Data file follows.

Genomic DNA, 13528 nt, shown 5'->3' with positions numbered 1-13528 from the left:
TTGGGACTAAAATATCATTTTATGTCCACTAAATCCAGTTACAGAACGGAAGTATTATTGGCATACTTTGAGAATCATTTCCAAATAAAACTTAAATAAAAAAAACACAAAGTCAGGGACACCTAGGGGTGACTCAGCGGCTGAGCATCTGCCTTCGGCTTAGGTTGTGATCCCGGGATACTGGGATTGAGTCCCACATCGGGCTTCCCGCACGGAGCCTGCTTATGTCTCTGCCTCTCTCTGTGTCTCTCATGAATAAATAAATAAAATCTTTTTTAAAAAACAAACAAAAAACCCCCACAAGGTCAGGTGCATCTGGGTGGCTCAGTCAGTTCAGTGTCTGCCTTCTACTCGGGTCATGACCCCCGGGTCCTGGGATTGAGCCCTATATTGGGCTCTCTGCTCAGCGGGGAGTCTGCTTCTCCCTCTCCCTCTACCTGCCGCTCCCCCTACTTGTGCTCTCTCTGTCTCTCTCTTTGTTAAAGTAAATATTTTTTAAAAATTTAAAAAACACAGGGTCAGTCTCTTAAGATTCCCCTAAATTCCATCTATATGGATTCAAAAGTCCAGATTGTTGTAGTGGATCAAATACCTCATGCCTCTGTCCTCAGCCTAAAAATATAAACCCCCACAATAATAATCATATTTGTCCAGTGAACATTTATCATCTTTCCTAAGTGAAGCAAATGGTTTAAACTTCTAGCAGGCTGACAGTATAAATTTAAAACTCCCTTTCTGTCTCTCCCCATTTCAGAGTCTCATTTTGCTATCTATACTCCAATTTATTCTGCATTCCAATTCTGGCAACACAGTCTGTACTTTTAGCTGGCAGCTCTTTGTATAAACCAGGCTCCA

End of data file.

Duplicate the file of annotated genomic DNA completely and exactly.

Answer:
Genomic DNA, 13528 nt, shown 5'->3' with positions numbered 1-13528 from the left:
TTGGGACTAAAATATCATTTTATGTCCACTAAATCCAGTTACAGAACGGAAGTATTATTGGCATACTTTGAGAATCATTTCCAAATAAAACTTAAATAAAAAAAACACAAAGTCAGGGACACCTAGGGGTGACTCAGCGGCTGAGCATCTGCCTTCGGCTTAGGTTGTGATCCCGGGATACTGGGATTGAGTCCCACATCGGGCTTCCCGCACGGAGCCTGCTTATGTCTCTGCCTCTCTCTGTGTCTCTCATGAATAAATAAATAAAATCTTTTTTAAAAAACAAACAAAAAACCCCCACAAGGTCAGGTGCATCTGGGTGGCTCAGTCAGTTCAGTGTCTGCCTTCTACTCGGGTCATGACCCCCGGGTCCTGGGATTGAGCCCTATATTGGGCTCTCTGCTCAGCGGGGAGTCTGCTTCTCCCTCTCCCTCTACCTGCCGCTCCCCCTACTTGTGCTCTCTCTGTCTCTCTCTTTGTTAAAGTAAATATTTTTTAAAAATTTAAAAAACACAGGGTCAGTCTCTTAAGATTCCCCTAAATTCCATCTATATGGATTCAAAAGTCCAGATTGTTGTAGTGGATCAAATACCTCATGCCTCTGTCCTCAGCCTAAAAATATAAACCCCCACAATAATAATCATATTTGTCCAGTGAACATTTATCATCTTTCCTAAGTGAAGCAAATGGTTTAAACTTCTAGCAGGCTGACAGTATAAATTTAAAACTCCCTTTCTGTCTCTCCCCATTTCAGAGTCTCATTTTGCTATCTATACTCCAATTTATTCTGCATTCCAATTCTGGCAACACAGTCTGTACTTTTAGCTGGCAGCTCTTTGTATAAACCAGGCTCCA